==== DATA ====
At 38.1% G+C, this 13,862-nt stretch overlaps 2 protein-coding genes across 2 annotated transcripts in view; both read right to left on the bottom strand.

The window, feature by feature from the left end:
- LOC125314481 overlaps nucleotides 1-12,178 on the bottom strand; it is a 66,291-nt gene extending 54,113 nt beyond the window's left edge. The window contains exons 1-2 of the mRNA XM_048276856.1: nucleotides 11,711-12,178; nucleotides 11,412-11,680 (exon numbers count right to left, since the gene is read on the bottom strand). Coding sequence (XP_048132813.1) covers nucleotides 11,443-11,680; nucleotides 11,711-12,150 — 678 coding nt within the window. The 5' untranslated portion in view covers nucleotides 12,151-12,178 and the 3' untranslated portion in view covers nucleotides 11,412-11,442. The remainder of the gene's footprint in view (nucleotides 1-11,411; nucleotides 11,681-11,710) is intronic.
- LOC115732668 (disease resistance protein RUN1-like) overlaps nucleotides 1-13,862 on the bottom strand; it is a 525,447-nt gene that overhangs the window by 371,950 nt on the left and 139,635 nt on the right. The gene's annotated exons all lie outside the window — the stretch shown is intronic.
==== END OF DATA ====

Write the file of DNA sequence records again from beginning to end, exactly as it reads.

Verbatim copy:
At 38.1% G+C, this 13,862-nt stretch overlaps 2 protein-coding genes across 2 annotated transcripts in view; both read right to left on the bottom strand.

The window, feature by feature from the left end:
- LOC125314481 overlaps nucleotides 1-12,178 on the bottom strand; it is a 66,291-nt gene extending 54,113 nt beyond the window's left edge. The window contains exons 1-2 of the mRNA XM_048276856.1: nucleotides 11,711-12,178; nucleotides 11,412-11,680 (exon numbers count right to left, since the gene is read on the bottom strand). Coding sequence (XP_048132813.1) covers nucleotides 11,443-11,680; nucleotides 11,711-12,150 — 678 coding nt within the window. The 5' untranslated portion in view covers nucleotides 12,151-12,178 and the 3' untranslated portion in view covers nucleotides 11,412-11,442. The remainder of the gene's footprint in view (nucleotides 1-11,411; nucleotides 11,681-11,710) is intronic.
- LOC115732668 (disease resistance protein RUN1-like) overlaps nucleotides 1-13,862 on the bottom strand; it is a 525,447-nt gene that overhangs the window by 371,950 nt on the left and 139,635 nt on the right. The gene's annotated exons all lie outside the window — the stretch shown is intronic.